In issue 2, the next time Tara is mentioned, Laura discusses potential suspects for the divine murderer of a judge with Cassandra, a reporter and myth expert. When Cassandra suggests she try to visit some of the gods to ask questions, Laura retorts, “I can’t get to see Tara. She doesn’t see anyone.” Meanwhile, her internal monologue spits out another “Fucking Tara,” reinforcing the attitude. This moment also suggests that Tara holds herself separate from the rest of the Pantheon. Then, on the very next page, Laura rattles off where she’s seen the various gods perform: “I’ve seen Lucifer in Brixton, Minerva in a cinema in Shepherd’s Bush, Sakhmet at everywhere from Bethnal Green to the O2, and fucking Tara in the fucking West End.” No other god earns an epithet, and this treatment is consistent enough to suggest it is standard, possibly even an in-joke for fans of the Pantheon.

The other characters to mention Tara in Volume 1 are Cassandra, who doesn’t care enough about any of the gods to offer either preferential praise or condemnation, and Lucifer, who makes the aforementioned “art installation” comment near the end of issue 3 and defaces a poster of Tara with some classic devil’s horns and glasses at the start of issue 5. While adding her artistic revisions, Lucifer remarks, “What was it you said, Tara? ‘If you exist, you’re staring at me.’ It’s only because you think crotch-deep cleavage on a meat dress is casual wear, of course.”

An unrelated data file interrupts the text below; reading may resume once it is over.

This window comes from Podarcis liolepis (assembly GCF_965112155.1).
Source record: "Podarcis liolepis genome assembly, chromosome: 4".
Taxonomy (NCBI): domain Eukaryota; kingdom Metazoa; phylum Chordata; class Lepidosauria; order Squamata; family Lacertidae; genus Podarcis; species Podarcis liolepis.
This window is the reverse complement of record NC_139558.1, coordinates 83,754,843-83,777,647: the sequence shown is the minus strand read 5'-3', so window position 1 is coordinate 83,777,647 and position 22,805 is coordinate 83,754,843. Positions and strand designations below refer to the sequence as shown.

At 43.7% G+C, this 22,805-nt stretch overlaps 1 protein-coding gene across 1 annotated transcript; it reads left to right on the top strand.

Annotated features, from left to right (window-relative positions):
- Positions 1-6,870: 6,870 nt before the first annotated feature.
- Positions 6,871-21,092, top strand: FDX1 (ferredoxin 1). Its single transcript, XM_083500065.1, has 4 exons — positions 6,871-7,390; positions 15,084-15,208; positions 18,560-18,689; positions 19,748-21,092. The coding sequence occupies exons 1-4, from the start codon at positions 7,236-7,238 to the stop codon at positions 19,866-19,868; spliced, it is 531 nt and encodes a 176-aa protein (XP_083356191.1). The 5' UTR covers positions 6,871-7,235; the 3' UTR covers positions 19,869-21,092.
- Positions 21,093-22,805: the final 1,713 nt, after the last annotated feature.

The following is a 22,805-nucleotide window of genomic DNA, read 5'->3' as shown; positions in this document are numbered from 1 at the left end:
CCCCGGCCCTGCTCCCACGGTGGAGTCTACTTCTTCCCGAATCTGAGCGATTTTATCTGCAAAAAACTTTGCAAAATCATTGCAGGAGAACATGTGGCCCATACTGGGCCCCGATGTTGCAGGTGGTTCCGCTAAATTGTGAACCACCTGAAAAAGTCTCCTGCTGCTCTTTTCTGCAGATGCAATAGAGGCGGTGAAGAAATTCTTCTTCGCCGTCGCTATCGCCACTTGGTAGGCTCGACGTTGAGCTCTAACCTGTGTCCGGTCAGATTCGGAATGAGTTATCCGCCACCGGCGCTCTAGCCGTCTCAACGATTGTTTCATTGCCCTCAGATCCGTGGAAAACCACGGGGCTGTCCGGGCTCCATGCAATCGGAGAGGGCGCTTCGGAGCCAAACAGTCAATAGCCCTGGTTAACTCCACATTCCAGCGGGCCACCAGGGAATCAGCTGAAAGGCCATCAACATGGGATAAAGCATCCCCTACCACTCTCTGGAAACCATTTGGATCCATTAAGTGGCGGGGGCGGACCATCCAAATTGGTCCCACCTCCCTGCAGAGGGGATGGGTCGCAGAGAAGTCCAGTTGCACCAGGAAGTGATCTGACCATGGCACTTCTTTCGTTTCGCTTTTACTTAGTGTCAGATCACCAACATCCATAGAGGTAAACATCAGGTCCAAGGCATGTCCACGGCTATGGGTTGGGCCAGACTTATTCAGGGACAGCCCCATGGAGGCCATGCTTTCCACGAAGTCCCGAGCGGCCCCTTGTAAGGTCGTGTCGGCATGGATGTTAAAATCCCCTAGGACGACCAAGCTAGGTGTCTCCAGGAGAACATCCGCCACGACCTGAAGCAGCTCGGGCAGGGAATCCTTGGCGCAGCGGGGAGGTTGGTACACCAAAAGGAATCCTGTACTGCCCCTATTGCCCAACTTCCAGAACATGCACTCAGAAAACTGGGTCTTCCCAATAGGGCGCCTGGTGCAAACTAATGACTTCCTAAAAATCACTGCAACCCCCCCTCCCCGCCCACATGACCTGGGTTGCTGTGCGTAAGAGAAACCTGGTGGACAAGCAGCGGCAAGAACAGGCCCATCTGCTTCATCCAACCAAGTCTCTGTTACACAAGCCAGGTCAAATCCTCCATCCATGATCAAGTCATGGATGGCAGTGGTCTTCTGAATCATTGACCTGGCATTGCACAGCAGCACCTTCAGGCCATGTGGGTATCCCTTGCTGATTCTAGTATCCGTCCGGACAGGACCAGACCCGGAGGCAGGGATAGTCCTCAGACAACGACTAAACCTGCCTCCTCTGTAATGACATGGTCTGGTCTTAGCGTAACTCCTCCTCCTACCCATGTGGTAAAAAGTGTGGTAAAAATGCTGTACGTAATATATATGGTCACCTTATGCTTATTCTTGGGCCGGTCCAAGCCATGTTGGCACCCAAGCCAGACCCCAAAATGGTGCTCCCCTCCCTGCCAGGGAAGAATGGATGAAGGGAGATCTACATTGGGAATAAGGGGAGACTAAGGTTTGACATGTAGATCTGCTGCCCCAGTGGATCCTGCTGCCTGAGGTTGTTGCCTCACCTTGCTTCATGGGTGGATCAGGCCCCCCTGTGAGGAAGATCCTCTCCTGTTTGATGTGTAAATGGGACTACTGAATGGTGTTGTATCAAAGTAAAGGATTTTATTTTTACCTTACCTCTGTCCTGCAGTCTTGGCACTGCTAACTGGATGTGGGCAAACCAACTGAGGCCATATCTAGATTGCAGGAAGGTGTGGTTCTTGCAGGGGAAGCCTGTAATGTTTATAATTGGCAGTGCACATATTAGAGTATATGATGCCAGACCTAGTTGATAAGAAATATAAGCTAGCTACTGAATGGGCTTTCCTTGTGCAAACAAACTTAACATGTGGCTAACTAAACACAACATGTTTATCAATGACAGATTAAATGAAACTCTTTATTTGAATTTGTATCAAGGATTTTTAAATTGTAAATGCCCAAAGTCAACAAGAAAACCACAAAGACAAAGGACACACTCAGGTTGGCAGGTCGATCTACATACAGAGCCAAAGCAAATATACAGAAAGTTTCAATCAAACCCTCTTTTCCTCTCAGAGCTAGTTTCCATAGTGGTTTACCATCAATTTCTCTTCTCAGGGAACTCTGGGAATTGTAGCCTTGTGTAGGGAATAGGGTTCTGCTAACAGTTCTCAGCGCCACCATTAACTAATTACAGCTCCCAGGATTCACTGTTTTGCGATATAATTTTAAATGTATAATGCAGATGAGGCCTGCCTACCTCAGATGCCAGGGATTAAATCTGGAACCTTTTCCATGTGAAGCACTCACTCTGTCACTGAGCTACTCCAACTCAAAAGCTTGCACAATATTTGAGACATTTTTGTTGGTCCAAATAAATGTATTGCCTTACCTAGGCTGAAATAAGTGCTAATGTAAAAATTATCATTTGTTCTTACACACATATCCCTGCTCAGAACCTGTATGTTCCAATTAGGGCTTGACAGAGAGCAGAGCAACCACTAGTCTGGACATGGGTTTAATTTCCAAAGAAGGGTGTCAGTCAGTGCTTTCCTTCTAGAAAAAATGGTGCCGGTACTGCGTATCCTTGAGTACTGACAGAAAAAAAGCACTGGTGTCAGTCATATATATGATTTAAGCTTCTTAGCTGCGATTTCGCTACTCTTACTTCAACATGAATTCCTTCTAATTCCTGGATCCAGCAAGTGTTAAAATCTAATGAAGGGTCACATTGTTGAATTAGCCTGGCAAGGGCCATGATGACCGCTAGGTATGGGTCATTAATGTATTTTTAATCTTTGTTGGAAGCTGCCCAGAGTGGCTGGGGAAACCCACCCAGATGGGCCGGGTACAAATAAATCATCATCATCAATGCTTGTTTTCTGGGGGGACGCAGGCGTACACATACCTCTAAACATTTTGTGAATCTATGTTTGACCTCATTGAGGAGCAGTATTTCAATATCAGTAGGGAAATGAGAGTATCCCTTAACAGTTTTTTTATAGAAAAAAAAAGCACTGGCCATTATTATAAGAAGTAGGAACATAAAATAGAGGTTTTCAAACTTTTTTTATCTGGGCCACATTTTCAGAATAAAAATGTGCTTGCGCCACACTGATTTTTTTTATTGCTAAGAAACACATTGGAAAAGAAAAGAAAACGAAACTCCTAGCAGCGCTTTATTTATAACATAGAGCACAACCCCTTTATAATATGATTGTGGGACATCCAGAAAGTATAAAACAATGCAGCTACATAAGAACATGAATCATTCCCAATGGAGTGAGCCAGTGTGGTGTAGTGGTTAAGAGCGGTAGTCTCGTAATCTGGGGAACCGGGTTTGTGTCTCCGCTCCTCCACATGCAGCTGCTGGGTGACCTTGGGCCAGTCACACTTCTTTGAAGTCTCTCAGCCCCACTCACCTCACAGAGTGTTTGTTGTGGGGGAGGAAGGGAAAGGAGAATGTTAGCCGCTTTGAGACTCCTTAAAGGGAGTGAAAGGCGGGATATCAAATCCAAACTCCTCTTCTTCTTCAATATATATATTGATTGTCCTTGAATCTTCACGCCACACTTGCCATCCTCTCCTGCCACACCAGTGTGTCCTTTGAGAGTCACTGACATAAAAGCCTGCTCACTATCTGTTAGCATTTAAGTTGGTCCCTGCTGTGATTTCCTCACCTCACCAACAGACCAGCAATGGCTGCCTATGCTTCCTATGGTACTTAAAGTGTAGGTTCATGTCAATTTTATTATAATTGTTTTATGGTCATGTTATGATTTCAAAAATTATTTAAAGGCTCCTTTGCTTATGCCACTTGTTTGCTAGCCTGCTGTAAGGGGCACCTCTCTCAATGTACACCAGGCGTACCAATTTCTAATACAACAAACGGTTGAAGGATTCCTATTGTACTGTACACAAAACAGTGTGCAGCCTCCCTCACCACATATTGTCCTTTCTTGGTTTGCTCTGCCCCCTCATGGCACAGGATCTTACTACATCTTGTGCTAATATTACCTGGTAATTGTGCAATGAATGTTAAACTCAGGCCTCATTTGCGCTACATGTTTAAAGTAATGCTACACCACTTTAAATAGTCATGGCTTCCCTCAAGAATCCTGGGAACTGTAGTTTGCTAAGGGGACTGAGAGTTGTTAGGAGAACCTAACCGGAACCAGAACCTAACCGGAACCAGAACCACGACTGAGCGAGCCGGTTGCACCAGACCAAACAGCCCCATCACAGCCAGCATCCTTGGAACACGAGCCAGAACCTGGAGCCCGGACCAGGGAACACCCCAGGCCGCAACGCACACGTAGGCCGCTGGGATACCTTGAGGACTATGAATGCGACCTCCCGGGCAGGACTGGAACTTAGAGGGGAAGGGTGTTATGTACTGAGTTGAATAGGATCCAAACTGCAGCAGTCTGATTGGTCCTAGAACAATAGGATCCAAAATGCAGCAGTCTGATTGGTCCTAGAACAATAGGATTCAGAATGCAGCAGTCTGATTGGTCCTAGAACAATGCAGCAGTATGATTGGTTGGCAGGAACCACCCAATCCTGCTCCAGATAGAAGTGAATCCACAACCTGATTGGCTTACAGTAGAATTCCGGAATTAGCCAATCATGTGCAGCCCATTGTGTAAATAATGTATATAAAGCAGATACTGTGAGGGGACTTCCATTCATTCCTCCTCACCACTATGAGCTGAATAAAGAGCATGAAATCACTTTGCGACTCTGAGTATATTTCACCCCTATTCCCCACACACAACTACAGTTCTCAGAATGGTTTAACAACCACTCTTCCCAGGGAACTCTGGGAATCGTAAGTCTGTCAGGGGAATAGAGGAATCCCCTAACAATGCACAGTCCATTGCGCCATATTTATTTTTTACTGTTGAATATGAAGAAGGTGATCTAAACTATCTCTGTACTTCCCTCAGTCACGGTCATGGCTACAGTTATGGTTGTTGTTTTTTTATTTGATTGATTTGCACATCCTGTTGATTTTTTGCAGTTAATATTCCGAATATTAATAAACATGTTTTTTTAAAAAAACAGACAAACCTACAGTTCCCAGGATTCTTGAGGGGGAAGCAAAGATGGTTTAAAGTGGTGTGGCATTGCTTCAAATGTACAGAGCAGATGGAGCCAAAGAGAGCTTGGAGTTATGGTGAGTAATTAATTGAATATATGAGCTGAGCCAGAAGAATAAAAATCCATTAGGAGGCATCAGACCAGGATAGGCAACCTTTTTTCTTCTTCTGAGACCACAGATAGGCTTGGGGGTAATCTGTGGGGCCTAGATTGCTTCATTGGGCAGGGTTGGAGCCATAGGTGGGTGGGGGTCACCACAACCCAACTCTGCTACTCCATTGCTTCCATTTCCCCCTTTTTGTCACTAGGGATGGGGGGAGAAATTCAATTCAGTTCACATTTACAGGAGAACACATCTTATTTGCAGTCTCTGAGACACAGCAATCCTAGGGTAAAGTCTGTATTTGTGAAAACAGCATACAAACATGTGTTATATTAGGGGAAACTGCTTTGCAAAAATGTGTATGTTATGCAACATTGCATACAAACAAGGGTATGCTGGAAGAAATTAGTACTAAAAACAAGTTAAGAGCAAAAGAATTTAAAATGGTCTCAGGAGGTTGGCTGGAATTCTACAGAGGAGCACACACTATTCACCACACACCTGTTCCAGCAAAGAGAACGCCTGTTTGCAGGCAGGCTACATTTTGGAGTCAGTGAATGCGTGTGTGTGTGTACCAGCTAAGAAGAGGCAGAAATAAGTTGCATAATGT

And thus, by the end of the first volume, The Wicked + The Divine has convinced readers they not only know Tara without once seeing her in the narrative itself, but that she is worthy of disdain and jokes. Where Laura’s use of “fucking Tara” provides an instinctive shorthand, Lucifer’s comments directly shape reader’s perception of her as a Very Special Artist. Tara is the goddess that does not meet the public perception of her role. She keeps to herself, presumably out of arrogance (or so we think), and thrives on the attention and controversy generated by her standoffishness and antics. Readers know this archetype and embrace it with laughs and eyerolls, a mocking derision so casual it seems harmless. We all know of performers labeled as acceptable targets by pop culture. Hating them is practically a meme, and even mentioning them invites a joke.